Winter Holidays

Victorian schools are currently having their mid-year two week holiday break.

Australia is in the southern hemisphere, so it is winter here. Our blogging buddies in North America and England live in the northern hemisphere, so they are enjoying their long summer vacation.

The image below shows a world map. (Click on the image to see it more clearly). The red line is the equator. The equator is an imaginary line that is drawn around the earth, dividing the two hemispheres.

Source: http://commons.wikimedia.org/wiki/File%3AWorld_map_with_equator.jpgBy User:Cburnett (Image:World-map-2004-cia-factbook-large-2m.jpg) [GFDL (http://www.gnu.org/copyleft/fdl.html) or CC-BY-SA-3.0 (http://creativecommons.org/licenses/by-sa/3.0/)], via Wikimedia Commons

All countries above the equator are in the northern hemisphere, while countries below the equator are in the southern hemisphere. Areas that are close to the equator are warmer than other areas.

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We live in Victoria, a southern state of Victoria. The days and nights are pretty chilly here at the moment!

Here are some winter facts:

  • The winter months in Australia are June, July and August.
  • July is generally the coldest month in Melbourne (Victoria’s capital city). The average July temperature in Melbourne is 13.4 degrees.
  • On average, Victoria receives about 49mm of rain during each month of winter.
  • In Victoria, snow generally only falls in the mountains in the east of the state.
  • Victoria’s lowest ever recorded temperature was -11.7 degrees celsius at Omeo in 1965, and then again at Falls Creek in 1970.

Image source: photo credit: <a href=”http://www.flickr.com/photos/hansel5569/8234897712/”>55Laney69</a> via <a href=”http://photopin.com”>photopin</a> <a href=”http://creativecommons.org/licenses/by/2.0/”>cc</a>

What do you like to do in winter?

What is your favourite season?

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Dynamic Assessment Task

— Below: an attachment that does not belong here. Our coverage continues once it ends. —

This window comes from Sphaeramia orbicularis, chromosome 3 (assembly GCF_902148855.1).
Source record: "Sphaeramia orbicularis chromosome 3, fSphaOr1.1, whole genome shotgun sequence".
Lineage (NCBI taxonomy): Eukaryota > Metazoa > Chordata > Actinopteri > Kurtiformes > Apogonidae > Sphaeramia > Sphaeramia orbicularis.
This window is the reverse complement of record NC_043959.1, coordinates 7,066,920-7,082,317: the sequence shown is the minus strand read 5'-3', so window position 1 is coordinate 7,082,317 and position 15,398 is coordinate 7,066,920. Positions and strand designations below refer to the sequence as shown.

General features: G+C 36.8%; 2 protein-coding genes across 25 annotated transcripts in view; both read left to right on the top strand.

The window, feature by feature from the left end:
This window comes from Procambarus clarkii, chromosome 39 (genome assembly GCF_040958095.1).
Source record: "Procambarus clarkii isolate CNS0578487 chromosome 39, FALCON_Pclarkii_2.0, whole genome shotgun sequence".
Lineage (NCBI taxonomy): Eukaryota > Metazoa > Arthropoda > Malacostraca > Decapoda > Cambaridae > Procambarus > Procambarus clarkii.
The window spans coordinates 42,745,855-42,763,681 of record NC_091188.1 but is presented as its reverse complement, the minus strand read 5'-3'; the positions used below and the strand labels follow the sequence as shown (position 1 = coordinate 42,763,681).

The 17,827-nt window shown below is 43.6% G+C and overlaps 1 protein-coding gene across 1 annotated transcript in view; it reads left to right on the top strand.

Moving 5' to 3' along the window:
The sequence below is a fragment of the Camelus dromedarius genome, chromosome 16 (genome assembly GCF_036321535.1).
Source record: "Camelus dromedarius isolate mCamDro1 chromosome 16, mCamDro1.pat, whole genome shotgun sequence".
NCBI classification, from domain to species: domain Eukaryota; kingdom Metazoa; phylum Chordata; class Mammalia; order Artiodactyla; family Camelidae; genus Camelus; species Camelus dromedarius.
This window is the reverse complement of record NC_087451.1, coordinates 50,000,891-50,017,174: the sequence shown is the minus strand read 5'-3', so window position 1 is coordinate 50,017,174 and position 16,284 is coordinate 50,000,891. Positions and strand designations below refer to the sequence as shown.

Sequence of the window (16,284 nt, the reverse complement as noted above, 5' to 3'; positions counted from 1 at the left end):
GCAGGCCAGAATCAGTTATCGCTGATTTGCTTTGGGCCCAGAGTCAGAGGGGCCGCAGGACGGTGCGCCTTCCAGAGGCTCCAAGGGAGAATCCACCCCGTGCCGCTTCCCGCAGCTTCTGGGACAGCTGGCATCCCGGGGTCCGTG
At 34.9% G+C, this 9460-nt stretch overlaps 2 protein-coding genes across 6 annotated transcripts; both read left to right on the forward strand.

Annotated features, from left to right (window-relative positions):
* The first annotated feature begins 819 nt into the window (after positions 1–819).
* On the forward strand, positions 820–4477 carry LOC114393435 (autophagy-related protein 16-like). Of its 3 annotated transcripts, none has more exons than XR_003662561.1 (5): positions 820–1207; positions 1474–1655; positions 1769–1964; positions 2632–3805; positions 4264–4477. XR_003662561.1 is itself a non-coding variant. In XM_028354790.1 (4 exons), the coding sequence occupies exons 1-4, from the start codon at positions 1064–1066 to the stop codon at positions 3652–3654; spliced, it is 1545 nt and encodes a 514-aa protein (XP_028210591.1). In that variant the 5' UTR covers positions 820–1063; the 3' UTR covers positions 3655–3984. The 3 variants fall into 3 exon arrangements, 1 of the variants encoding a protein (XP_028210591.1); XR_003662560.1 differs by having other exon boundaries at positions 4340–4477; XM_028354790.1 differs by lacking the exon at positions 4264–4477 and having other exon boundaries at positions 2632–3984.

Last week 4KM and 4KJ students worked hard on their Dynamic Assessment Task (DAT).

At the end of each major topic, students at Leopold Primary School complete a DAT, which is a special project. The DAT demonstrates the students’ knowledge and celebrates what they have learnt.

Our first topic for the year was Australian Symbols and Icons. Throughout the term, we learnt about Australian states and territories, our state flags and floral emblems, the national Coat of Arms, popular landmarks, typical Australian food and slang, and famous Australian people throughout history. You can read about our topic here and here.

To successfully complete the DAT, students had to:

1. Pair up with someone in the class and decide what to research. They could choose an Australian state, landmark, place, animal or person to study.

2. Complete research at home prior to the task.

3. Write the research in their own words.

4. Create a PowerPoint presentation to share their information, using headings, images, borders and backgrounds.

5. Present the PowerPoint to the class.

6. Complete peer assessments on each of the presentations.

Everyone did a terrific job with the DAT and Miss Jordan and Mrs Morris were impressed with the final results! Here are four of the PowerPoint presentations for you to read and enjoy.

 

What did you think of the presentations?

What is your favourite Australian icon or emblem?

What would you choose to research if you had to complete this task?

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ANZAC Day